And I summarize: Jump drive is very popular in science fiction novels and games. It allows interstellar battles due to the choke points created. It also makes the actual three dimensional position irrelevant. The map may be reduced to a graph of nodes and their connections.

The author suggests a freeware program called yEd.
  yEd Graph Editor

My campaign map is still a work in progress, but at the moment, it looks like this:
Campaign star map .jpg format 861kb

You may note that the various star systems are controlled by various science fiction megacorporations. This is my list of corporate and political factions. Rather than making a lot of new ones, I skimmed the net and merged together a list of some common ones from science fiction. And yes, this list is somewhat tounge-in-cheek. This universe is a mixture of Alien, Dr Who, Firefly, HP Lovecraft, Unreal Tournament, Michael Moorcock and William Gibson.


Hit Points (HP)

These determine how much damage the character can sustain before reaching unconsiousness or death. Calculate HP by adding SIZ and CON. This option provides more hit points than the standard game system, making characters less fragile. This might be due to my DnD background, cutting this number in half just seemed to not provide enough hit points. So far combat has been less central to my campaign than I expected, so I do not know if this was the right call or not.


Each corporation has its own monetary system but due to corruption, the true value of these currencies fluctuate wildly.

Credits are a different matter, they are issued by a central authority on cards with varying amounts. The cards carry an encryption code that identify the block of credit on the card. They also carry company information with an encrypted corporate sign, and encrypted owner information as well. Card machines can transfer credits onto other cards, and the encrypted values are updated respectively. Only the central authority can create more credits, no other places can credits be created or destroyed.

In theory, the encryption can be broken, and false credits can be placed into circulation, but in practice, this takes a large amount of computing power. Three codes would have to be broken, the company code, the personal code, and the credit code. The penalties for breaking these codes are draconian.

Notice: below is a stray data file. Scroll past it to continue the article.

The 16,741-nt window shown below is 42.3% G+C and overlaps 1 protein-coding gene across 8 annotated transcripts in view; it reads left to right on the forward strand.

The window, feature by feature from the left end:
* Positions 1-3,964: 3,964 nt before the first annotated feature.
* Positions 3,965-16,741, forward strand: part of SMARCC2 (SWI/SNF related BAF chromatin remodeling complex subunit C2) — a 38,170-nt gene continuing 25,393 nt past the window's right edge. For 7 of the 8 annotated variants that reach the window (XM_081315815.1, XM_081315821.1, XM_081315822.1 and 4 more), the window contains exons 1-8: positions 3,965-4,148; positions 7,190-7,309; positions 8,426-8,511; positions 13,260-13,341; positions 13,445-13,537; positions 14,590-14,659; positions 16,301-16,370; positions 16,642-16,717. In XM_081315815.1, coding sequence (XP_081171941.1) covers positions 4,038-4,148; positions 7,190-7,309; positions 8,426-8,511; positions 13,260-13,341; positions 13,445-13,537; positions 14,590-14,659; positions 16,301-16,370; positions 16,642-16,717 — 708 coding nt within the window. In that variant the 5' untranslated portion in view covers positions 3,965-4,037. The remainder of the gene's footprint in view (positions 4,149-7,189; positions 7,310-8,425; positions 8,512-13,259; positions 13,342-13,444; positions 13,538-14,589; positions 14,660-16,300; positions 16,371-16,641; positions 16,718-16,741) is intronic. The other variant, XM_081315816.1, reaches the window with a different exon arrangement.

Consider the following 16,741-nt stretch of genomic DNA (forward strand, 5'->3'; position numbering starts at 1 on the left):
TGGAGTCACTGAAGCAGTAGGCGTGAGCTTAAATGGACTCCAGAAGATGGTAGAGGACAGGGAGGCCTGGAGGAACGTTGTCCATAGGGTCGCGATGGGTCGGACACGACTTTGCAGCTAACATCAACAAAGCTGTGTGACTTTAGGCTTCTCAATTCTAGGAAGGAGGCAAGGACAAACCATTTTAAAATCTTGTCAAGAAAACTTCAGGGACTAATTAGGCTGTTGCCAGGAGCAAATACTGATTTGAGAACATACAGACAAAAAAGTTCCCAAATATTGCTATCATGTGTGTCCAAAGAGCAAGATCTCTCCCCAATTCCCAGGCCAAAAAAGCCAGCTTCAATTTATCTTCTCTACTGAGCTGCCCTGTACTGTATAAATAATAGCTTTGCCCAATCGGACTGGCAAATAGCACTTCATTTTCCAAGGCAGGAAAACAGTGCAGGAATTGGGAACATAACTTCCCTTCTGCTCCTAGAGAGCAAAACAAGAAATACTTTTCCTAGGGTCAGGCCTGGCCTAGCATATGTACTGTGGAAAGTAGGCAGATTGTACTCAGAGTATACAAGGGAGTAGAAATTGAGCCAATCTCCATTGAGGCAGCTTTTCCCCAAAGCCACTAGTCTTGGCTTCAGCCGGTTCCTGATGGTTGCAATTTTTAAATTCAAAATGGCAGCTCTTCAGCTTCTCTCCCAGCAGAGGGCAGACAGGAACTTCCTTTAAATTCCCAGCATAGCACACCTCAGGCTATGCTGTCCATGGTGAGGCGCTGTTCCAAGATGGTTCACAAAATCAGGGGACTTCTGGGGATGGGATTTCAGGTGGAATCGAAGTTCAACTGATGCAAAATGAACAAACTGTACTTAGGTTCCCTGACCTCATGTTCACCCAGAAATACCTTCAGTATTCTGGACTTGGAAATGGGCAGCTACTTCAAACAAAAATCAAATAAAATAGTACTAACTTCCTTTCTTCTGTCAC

Gas cards

This is slightly different from the credit system. These credits are backed by a commodity, "gas". Gas in this campaign is more abstract, it is sold in "day" units, as the amount of "fuel" required power a days travel in warp. The card is not accepted at all "gas stations", but when it is accepted, one unit on this card is worth one unit of "gas". Each gas station has a unique indentifer that goes into the card, as well as the corporate and personal identification of the person vouching for the gas credits. Interestingly, the fuel stations actually mine a nearby star for fueling, so the commodity is actually the time and effort required to harvest the fuel.

Opposition Table

Opposition Table


Skills - descriptions and ratings


There are several games that come close, but in the end I decided to start with a few simple rule systems as my core system, and prune and revise them as needed.

Basic Roleplaying
BRPS ( Basic Role Playing System )
  local html copy
GORE ( Generic Old-school Role-playing Engine )
  local zip file
  local pdf file

As far as campaign sources, the universe is a mixture of Alien, Dr Who, Firefly, HP Lovecraft, Unreal Tournament, Michael Moorcock and William Gibson. It is also has elements of older science fiction and space opera, and quite a bit of stuff that I just made up.

Strike Rank

This determines how quickly the adventurer reacts in combat. Strike rank is the characters DEX.
There were a number of alternative ways of handing strike rank, this one just seemed to be the simplest approach possible. The players actually go in a "first idea, first go" order by default, but when timing becomes critical, this rule comes into effect.


Initially, I started with the weapon list from Basic Role Playing, but I am never content to leave well enough alone. I wanted to add a little Stormbringer flavor to the game, and strip out the extra information ( and weapons ) that I did not need, so I added some weapons to the list, and then simplified to suit my campaign.